The Common Placement Assessment Form (CPAF) offers a standardised process for assessing students across all practice settings and from all universities.
CPAF aims to transform practice-based learning by:
- Being applicable in a wide range of practice settings
- Making it easier to take students from more than one university
- Standardising placement assessment for students
- Empowering students to take ownership of their learning
- Actively promoting equity, diversity and belonging in placement settings
The learning domains within CPAF focus on the knowledge, skills and behaviours that are fundamental to physiotherapy practice irrespective of the setting. They aim to be as applicable in a placement delivered remotely, for example, as they would be in a leadership or in-person placement, enabling placements to happen anywhere where a physiotherapist practices and reflecting the diversity in placements that the profession is striving for.
Having one consistent approach to assessment means there’s just one form for practice educators to become used to. With over 50 universities in the UK having physiotherapy programmes, and more coming on board to meet workforce demand, CPAF aims to make it easier to take students on placement from different universities.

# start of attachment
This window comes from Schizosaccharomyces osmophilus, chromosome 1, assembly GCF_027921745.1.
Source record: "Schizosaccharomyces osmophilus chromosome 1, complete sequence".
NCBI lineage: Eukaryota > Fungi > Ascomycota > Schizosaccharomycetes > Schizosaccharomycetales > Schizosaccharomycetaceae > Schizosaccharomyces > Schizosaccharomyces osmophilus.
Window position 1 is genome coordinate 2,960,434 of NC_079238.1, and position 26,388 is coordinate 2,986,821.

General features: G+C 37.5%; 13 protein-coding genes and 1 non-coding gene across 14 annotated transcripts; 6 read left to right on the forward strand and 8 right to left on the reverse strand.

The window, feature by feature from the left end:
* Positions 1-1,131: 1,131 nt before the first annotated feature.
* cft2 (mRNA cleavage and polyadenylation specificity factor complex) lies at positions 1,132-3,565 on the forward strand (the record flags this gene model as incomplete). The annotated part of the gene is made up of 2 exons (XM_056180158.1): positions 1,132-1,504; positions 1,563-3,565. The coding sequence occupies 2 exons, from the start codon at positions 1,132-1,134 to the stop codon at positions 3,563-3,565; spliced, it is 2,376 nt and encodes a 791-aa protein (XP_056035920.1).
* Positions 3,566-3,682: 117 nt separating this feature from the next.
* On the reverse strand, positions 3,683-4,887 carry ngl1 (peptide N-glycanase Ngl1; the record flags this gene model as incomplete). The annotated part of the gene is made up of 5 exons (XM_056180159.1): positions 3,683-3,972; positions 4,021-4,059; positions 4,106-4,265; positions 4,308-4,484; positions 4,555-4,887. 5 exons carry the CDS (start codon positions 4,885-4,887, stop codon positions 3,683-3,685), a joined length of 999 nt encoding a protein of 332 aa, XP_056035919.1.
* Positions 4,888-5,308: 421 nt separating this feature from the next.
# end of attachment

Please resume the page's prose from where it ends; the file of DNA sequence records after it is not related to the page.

Regardless of which university a student attends or whether their placement is assessed as ‘pass/fail’ or ‘graded’, CPAF offers cohesion in the assessment process with one marking matrix encompassing both approaches.
Physiotherapists grow, learn and develop throughout their careers, but these skills do not come easily. They require reflection, questioning and, importantly, ownership of learning. CPAF aims to develop this through its student-led learning agreement, encouragement of reflective practice and practical guidance document.
Research and students' lived experience tells us that some students experience unacceptable discrimination while on placement. The CPAF promotes anti-discriminatory practice and supports equality, diversity and belonging in the profession both by encouraging dialogue between student and educator and targeting a learning domain about the topic.